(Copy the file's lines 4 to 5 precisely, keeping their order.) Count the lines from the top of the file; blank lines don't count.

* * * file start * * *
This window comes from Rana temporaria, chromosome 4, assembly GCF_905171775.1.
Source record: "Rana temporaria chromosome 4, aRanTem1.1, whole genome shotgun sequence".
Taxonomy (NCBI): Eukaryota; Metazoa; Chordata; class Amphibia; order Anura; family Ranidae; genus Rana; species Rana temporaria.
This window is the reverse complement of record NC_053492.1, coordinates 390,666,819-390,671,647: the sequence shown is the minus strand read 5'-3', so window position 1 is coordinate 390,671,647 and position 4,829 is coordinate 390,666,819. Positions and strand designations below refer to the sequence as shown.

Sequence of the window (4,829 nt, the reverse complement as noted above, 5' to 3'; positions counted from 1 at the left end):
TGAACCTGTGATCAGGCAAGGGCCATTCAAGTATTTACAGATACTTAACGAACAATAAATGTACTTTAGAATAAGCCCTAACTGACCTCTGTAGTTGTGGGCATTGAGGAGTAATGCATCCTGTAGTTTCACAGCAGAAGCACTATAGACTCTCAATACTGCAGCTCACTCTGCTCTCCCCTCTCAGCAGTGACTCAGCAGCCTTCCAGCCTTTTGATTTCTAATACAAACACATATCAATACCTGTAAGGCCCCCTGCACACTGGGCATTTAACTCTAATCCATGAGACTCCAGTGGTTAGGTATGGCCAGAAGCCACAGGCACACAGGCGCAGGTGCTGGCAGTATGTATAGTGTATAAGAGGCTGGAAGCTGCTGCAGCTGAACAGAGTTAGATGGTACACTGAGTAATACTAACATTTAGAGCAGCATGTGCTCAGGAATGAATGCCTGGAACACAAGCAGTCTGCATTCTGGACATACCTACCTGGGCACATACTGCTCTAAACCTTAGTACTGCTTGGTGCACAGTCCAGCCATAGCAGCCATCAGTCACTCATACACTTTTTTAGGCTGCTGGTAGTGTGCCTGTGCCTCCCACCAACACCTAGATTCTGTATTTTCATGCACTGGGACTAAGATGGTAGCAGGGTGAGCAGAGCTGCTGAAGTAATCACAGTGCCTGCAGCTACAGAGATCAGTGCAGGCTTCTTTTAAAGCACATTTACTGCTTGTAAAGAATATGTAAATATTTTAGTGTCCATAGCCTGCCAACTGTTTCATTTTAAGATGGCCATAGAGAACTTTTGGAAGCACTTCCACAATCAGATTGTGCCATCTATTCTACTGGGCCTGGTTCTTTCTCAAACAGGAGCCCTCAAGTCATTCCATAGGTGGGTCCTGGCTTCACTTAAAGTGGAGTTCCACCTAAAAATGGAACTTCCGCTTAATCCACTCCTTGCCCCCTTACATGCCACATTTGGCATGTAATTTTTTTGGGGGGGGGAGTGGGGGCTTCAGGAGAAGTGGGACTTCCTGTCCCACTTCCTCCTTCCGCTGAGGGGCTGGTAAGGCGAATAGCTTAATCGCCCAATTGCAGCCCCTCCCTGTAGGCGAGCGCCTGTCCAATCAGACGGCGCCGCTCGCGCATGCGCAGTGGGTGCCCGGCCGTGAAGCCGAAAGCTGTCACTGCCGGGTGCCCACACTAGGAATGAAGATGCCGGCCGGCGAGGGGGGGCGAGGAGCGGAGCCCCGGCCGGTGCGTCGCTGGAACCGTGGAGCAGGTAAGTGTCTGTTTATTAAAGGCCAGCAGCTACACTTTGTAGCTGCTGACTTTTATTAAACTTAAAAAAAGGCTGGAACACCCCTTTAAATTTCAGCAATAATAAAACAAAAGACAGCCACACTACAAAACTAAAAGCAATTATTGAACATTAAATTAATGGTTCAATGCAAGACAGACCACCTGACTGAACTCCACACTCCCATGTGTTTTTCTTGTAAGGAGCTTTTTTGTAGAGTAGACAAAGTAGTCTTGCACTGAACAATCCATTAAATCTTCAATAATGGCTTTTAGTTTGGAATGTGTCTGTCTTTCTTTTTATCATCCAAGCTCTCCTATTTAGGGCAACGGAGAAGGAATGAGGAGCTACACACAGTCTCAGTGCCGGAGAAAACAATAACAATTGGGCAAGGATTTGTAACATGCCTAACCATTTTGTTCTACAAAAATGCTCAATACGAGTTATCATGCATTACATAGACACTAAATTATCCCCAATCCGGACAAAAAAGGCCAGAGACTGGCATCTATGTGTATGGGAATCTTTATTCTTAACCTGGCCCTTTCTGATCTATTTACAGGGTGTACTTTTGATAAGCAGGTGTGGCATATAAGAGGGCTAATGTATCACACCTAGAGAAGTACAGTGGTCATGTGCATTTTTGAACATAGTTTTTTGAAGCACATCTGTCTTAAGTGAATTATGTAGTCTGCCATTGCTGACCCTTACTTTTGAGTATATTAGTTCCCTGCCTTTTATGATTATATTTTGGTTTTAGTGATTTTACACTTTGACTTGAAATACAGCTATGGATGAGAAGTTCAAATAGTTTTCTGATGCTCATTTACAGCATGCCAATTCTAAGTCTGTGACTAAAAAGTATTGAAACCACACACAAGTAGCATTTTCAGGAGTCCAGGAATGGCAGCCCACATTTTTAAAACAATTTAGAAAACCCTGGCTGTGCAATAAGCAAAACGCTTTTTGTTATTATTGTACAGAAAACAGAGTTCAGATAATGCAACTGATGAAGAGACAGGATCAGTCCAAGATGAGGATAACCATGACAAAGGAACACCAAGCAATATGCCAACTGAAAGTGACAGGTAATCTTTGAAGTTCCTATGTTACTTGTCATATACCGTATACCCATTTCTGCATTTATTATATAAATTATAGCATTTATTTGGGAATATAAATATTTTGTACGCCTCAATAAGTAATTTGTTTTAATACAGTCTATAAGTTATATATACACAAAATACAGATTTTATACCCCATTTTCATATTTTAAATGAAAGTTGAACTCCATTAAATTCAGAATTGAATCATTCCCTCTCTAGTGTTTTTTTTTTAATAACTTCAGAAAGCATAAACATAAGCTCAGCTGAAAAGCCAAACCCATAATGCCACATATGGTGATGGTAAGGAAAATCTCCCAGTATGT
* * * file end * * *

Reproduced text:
This window is the reverse complement of record NC_053492.1, coordinates 390,666,819-390,671,647: the sequence shown is the minus strand read 5'-3', so window position 1 is coordinate 390,671,647 and position 4,829 is coordinate 390,666,819. Positions and strand designations below refer to the sequence as shown.

Sequence of the window (4,829 nt, the reverse complement as noted above, 5' to 3'; positions counted from 1 at the left end):